Kathleen Tripp grew up in Connecticut and moved to the Cleveland area in the 1970s. She and her husband lived in a farmhouse on Case Western Reserve University’s Squire Valleevue Farm in Moreland Hills and then spent time living in the Netherlands and traveling in Europe before moving to Cleveland Heights in 2002. In the following year she joined the Village Garden Club. She describes club activities including during the Covid-19 pandemic in 2020-21, the club’s admission of its first male member, and the controversy over plans to remove the Horseshoe Lake dam in the Shaker Lakes.
Tripp, Kathleen (interviewee)
Cameron, Caitlen (interviewer)
Shaker Heights Historical Society
"Kathleen Tripp interview, 19 August 2021" (2021). Cleveland Regional Oral History Collection. Interview 918005.
Caitlen Cameron [00:00:00] Alright, so today is August 19, 2021. It is sunny out. We are in Cleveland Heights, and I am with...
Kathleen Tripp [00:00:11] Kathleen Tillson Tripp. [spells her name]
Caitlen Cameron [00:00:21] Great. And I am Caitlen Cameron.
Kathleen Tripp [00:00:23] It's nice to meet you.
Caitlen Cameron [00:00:24] Nice to meet you. And do you consent to being recorded?
Kathleen Tripp [00:00:28] Oh absolutely.
Caitlen Cameron [00:00:30] Alright. Well, are you ready to get started?
Kathleen Tripp [00:00:32] Yes, please.
Caitlen Cameron [00:00:33] Okay, so I guess I just want to start out with where were you born and what year?
Kathleen Tripp [00:00:40] Oh, well, I was born in a small town called Stratford, Connecticut, which is about sixty miles outside of New York City along the Long Island Sound, which meant that childhood was very much about living in a Cape Cod house with a father who was a very enthusiastic gardener and a mother who was a very enthusiastic cook. So together they comprised, I guess, what one might call a typical New England upbringing. And the kids spent the summers on the beach barefoot and innocent. And from that, Stratford, Connecticut, whose only fame to claim really is that it housed, it's now, it no longer exists, the only American Shakespearean theater in the country.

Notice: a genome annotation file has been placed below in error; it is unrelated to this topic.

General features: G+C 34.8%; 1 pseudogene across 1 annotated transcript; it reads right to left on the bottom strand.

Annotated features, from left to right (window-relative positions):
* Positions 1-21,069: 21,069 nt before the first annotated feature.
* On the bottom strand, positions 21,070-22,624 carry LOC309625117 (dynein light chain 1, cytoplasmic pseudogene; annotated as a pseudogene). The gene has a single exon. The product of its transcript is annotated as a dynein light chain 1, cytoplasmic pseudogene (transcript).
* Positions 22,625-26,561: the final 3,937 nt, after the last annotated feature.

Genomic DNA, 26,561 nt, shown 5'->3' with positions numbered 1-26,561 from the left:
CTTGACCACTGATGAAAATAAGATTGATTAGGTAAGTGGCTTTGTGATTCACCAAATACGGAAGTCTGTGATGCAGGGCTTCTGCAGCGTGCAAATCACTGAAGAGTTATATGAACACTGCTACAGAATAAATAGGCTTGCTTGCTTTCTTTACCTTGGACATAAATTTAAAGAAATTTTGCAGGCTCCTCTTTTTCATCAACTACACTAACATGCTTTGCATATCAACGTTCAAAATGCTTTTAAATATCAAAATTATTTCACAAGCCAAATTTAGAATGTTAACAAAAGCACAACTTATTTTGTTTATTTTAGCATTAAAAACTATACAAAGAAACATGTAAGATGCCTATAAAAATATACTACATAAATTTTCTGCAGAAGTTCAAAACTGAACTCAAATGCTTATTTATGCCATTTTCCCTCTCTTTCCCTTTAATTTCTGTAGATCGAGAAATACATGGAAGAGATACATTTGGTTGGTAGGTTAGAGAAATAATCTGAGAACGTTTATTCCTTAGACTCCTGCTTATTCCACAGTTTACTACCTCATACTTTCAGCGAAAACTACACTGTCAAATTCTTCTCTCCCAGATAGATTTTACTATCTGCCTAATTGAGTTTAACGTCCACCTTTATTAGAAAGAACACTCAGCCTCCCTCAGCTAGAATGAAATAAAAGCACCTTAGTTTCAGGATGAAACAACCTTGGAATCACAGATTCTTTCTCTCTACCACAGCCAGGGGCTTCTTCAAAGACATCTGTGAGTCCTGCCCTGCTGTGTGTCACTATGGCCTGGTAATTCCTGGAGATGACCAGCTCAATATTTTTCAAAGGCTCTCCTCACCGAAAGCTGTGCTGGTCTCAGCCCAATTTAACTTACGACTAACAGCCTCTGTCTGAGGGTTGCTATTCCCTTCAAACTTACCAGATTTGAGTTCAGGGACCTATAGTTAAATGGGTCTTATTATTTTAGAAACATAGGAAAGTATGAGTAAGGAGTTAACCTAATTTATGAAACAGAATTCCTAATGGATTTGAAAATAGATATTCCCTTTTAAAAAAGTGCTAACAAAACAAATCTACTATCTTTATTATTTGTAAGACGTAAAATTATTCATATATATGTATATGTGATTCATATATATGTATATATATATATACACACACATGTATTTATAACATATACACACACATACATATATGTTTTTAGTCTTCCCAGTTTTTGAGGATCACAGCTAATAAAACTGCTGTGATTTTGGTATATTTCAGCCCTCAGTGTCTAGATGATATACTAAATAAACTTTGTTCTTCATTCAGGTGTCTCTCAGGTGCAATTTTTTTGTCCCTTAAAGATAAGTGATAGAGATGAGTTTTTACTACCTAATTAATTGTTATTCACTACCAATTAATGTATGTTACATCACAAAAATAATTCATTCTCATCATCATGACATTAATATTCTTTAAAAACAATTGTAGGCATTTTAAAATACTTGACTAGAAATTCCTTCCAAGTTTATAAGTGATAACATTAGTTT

Caitlen Cameron [00:01:29] Really?
Kathleen Tripp [00:01:31] Authentic or bona fide or whatever you want to call it. And it was really quite wonderful with all the actors coming into town in that sort of thing.
Caitlen Cameron [00:01:38] Wow. So you've been there?
Kathleen Tripp [00:01:40] I grew up there.
Caitlen Cameron [00:01:41] Okay, but you've been in the theater and everything?
Kathleen Tripp [00:01:43] Oh, the actors used to come and teach in our schools.
Caitlen Cameron [00:01:45] Wow.
Kathleen Tripp [00:01:46] Or they would come into that little town so people knew one another.
Caitlen Cameron [00:01:49] Yeah.
Kathleen Tripp [00:01:50] And they'd come into the little sort of diner-type restaurant in the center of town, have a grilled cheese sandwich and talk to everybody and that sort of thing. So, yeah, it was great fun.
Caitlen Cameron [00:02:03] So you were there like grade school through high school?